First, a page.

Interview with Steve Fambro from Aptera Motors

If you read our previous update regarding the Aptera, you already know that the company is now taking deposits on their futuristic three-wheeled machine. I was able to get in contact with Steve Fambro, the man behind the Aptera, and I'll share some design and technical details in this post. With production of the Aptera expected to start in October, there are still some details that must remain confidential. But, the good news is that you are likely to get more information here than you've gotten anywhere else up to this point. Steve believes that aerodynamics will start to shape our vehicles in the future much more than they do now. Many who see the Aptera believe it looks much like an airplane, and this is no coincidence -- it's because the shape has been honed by the wind. So, in a way, Steve believes that the introduction of the Aptera marks a jump into the future of automotive design in more ways than just the alternative powertrain.

For the details on this exciting alternative to your mainstream automotive market, click past the break!

Regarding the powertrain, expect to see a hybrid model sporting a diesel engine to go along with the electric motor. When considering the fuel mileage of this particular vehicle, consumers will need to change their assumptions on what a car is capable of. When the machine is first underway, all power will be provided by the batteries which received their charge from a standard home outlet. Therefore, for many, no gasoline will be used at all on an average day's drive. If your travel plans require a longer trip, that's OK too because the diesel engine will kick in to charge the batteries and give you the power you need to keep traveling.

Moving on to the design of the vehicle, both the interior and exterior were not just shaped for aerodynamics, although that was of paramount importance. The Aptera team brought on Jason Hill with eleven design ELEVEN, LLC, and Nathan Armstrong, an engineer, to work with Aptera's team of aerodynamicists and engineers. Together, their goal was to make the vehicle a good place to spend time in, not a "penalty box" that you felt forced to drive. Take a look at all of the pictures of the interior and exterior and let us know if you think they met their goal (Hint: they did).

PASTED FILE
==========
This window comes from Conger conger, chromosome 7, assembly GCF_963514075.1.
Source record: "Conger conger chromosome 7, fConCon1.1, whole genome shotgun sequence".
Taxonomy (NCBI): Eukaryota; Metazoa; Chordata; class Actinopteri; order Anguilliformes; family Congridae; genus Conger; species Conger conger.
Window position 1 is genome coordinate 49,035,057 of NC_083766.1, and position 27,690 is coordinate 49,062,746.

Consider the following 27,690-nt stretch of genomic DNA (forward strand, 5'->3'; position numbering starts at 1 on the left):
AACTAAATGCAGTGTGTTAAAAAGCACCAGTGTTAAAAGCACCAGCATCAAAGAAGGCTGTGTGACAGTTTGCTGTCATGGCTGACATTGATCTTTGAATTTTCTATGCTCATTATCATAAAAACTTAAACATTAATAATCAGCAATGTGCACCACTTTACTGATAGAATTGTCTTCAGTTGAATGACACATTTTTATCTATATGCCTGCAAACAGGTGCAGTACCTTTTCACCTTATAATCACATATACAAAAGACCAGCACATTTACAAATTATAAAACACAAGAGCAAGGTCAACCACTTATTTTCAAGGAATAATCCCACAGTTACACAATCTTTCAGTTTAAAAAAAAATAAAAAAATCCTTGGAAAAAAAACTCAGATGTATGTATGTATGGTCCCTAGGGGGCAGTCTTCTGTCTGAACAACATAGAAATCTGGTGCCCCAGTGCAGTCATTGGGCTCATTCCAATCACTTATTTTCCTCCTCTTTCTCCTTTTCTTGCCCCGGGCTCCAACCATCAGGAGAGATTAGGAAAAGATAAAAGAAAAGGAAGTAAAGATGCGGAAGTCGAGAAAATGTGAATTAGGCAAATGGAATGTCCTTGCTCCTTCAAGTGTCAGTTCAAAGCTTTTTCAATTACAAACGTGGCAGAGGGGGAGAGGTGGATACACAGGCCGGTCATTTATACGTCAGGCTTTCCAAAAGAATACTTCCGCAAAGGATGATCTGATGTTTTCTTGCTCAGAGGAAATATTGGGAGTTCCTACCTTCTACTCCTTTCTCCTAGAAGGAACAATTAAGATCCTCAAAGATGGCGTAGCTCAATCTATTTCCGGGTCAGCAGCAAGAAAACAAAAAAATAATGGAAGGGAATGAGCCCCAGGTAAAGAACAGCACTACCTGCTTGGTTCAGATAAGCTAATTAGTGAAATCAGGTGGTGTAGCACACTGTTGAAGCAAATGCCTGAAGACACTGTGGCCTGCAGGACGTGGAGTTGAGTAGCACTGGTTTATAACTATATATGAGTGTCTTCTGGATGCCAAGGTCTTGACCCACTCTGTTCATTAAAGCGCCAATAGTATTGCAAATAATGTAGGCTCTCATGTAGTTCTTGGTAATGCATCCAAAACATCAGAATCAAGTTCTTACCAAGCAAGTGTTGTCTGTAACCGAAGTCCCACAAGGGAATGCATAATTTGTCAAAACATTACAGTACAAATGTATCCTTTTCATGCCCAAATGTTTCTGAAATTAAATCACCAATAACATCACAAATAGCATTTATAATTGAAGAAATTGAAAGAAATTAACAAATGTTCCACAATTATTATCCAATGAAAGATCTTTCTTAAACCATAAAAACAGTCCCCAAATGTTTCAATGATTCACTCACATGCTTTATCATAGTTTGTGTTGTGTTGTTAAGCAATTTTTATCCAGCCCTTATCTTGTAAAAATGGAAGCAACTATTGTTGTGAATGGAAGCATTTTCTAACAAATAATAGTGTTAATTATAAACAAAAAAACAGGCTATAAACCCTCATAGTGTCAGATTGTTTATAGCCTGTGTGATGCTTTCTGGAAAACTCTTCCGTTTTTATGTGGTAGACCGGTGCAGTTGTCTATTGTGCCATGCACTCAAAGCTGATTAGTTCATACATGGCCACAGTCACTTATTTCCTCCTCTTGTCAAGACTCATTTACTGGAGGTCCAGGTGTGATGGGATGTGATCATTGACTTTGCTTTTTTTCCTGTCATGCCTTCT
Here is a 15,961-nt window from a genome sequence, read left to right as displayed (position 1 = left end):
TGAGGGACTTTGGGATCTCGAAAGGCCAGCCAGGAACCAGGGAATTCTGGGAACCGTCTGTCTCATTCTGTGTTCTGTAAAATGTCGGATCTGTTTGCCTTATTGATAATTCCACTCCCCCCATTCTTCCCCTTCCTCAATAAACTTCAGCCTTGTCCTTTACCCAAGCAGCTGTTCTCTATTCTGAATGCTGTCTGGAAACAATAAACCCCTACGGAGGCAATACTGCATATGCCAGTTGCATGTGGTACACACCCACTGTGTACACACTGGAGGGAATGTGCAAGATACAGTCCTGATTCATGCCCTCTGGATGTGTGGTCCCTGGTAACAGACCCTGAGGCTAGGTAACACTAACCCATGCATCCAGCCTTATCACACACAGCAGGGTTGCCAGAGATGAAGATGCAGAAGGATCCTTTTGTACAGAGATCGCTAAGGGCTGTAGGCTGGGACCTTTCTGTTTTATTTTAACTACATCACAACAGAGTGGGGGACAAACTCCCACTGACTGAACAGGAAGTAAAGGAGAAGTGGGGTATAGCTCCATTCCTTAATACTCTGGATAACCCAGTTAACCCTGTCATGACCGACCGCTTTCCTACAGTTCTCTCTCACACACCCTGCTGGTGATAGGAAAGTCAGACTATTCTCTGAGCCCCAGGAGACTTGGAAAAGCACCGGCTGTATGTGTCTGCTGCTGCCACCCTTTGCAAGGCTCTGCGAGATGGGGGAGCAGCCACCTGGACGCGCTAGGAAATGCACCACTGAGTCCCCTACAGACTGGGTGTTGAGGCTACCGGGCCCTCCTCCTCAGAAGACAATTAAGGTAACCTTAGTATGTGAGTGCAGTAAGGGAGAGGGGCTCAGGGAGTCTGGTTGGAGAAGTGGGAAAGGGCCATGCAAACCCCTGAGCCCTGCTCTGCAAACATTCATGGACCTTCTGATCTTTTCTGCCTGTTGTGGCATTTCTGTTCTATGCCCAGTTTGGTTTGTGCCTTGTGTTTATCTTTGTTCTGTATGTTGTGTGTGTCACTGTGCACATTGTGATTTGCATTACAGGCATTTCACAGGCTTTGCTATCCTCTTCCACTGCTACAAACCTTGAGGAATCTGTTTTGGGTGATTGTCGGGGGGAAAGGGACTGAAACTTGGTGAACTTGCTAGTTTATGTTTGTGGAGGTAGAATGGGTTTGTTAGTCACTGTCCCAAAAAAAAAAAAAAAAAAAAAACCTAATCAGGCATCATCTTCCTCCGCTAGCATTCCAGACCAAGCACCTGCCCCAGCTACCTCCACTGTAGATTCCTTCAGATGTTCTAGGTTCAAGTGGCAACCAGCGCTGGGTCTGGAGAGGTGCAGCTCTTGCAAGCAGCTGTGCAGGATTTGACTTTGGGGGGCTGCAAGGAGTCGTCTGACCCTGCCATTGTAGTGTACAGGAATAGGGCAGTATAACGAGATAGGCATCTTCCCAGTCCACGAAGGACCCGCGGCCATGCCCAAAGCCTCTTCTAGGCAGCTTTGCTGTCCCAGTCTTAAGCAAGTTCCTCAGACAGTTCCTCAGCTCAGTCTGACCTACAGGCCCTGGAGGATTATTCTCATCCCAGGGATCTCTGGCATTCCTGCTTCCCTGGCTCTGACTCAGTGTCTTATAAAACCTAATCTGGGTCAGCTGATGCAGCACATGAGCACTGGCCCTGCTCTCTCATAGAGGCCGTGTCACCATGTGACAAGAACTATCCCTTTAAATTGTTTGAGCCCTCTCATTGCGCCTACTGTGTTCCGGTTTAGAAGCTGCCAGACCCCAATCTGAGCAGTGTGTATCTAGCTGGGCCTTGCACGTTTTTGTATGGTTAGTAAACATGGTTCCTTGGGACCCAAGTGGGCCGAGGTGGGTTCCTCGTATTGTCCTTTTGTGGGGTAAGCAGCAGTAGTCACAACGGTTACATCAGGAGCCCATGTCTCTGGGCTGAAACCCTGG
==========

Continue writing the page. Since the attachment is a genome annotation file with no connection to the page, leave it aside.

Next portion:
Safety was going to take priority over all else in the design, according to Fambro. In order to achieve the level of safety that consumers expect and deserve, the Aptera features crumple zones of 45 inches, quite large for a vehicle this size. Also in use inside the vehicle is airbag-in-seatbelt technology. The doors and roof exceed all specifications required by law. In addition, all of the glass used in the vehicle is automotive-grade safety glass.

Getting into some of the more technical bits and pieces of the design, the solar panels on the roof are tied in with the on-board batteries, so when the vehicle is parked in the sun, you are slowly charging your car. Even better is the air-conditioning system, which is powered by the solar cells and keeps the vehicle a reasonable temperature even when nobody is inside. The suspension systems were all designed using computer assistance to make them strong enough while maintaining the light weight necessary for the vehicle. Those suspension systems are similar in design to those used by Formula 1 cars, featuring pushrod operated on-board coil-over shocks. This centralizes and reduces unsprung weight. The structure of the vehicle is mostly of composites, with selected components made from metals such as aluminum. The rear swingarm is single sided and is currently made from metal. Each of the three wheels are 14" and are regularly available off-the-shelf components, as are the tires. The motor is a three-phase AC unit, and it drives the rear wheel via a low-resistance belt. On-board video screens show the driver an eye-level 360 degree view of the world behind you, using lens-free cameras integrated into the rear of the vehicle.

From a design standpoint, the Aptera team seems to have all their bases covered. We hope that production starts up in October as planned and will be sure to keep you updated whenever any additional news is ready to be released. Until then, if any of our readers have any specific questions, feel free to leave them in the comments and, if possible, we'll get you the answers.

Here is a look at a potential storefront. Is this the place you'll purchase your next vehicle?

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